Scotland 2-3 Spain: Scotland almost capitalize on arrogance of World Champions
Wednesday 13 October 2010
Scotland came nearer than anyone expected to upsetting Spain but as Alex Hendrikson argues, both sides need to take lessons from this pulsating encounter.
After Andreas Iniesta had netted the World Champion’s second, giving them a seemingly unassailable lead, Spain seemed to forget that 2-0 is indeed the most illusory advantage in football. Ten minutes later, Scotland were on level terms, taking advantage of Vincente Del Bosque’s side’s complacency and giving the Tartan Army something to shout about.
Spain had began to resemble a side playing a training match, passing it around in a lacsidaisical manner. They seemed to forget that, despite their dominance in possession, Scotland had posed a threat on more than one occasion during the first half. For much of the game their passing was, as you would expect, irresistible, but if this complacency and indeed, arrogance, is allowed to creep into their play, they will soon be on the decline.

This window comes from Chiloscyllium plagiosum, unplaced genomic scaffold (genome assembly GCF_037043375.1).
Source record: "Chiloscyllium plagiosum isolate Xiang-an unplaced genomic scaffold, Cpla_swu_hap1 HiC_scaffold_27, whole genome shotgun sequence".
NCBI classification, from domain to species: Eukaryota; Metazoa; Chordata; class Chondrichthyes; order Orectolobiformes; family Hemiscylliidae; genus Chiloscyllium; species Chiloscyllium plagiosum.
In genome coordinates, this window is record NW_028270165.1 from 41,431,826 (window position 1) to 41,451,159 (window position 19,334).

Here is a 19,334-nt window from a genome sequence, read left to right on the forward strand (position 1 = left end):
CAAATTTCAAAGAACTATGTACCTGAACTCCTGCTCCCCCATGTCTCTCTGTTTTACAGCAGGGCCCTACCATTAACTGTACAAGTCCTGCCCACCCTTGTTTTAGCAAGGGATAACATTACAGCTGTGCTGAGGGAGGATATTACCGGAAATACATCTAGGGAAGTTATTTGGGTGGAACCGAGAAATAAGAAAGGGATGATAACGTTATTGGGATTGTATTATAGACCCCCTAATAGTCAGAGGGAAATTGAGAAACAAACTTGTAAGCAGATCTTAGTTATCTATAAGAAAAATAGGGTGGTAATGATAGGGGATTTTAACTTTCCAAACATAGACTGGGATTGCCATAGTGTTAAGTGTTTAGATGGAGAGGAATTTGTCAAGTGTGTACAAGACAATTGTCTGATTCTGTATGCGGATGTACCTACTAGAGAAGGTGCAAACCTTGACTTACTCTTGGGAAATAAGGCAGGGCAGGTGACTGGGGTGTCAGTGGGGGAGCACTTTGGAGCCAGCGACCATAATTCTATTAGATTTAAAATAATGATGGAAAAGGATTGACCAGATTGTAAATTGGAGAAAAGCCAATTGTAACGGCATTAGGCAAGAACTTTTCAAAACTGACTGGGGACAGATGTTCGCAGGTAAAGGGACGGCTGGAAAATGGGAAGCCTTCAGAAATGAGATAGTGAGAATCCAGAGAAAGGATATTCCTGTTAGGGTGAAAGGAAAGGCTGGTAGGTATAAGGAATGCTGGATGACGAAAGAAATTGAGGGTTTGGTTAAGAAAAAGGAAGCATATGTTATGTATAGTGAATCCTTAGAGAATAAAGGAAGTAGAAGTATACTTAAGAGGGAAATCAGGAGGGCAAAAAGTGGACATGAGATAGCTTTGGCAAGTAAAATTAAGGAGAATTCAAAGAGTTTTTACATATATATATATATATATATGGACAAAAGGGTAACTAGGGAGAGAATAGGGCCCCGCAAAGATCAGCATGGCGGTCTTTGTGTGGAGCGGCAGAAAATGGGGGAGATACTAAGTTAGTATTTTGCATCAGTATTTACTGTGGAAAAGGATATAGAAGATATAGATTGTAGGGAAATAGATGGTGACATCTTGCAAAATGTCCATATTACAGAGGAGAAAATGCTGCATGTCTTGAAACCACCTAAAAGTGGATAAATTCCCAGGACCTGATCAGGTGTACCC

As for Scotland, their second half performance was the best under Craig Levein and proved what can be achieved if a game is approached positively. They gave supporters a night out to remember and even when Spain had retaken the lead, the fans were in jubilant spirits, cheering each Scotland pass. Paying supporters do not want to see their team set up without strikers, they want to see them have a real go.
This defeat could not be more of a contrast from Scotland’s sorry performance in Prague four days ago. If anything, it exposes the folly of playing such a negative formation. If Scotland could score twice in once half against the World Champions, surely they could have given Czech Republic quite a lot to worry about.
As the excitement dies down from this great Hampden occasion, questions will be asked about Scotland’s future approach to games. Last night’s contest vindicates the majority who argue Levein’s side should throw caution to the wind and just have a go. With players such as James Morrison, Steven Naismith and Kenny Miller - who last night caused some of the best defenders around severe difficulties - this is the only way Scotland can build on their stirring second half showing and resurrect their slim chances of Euro 2012 qualification.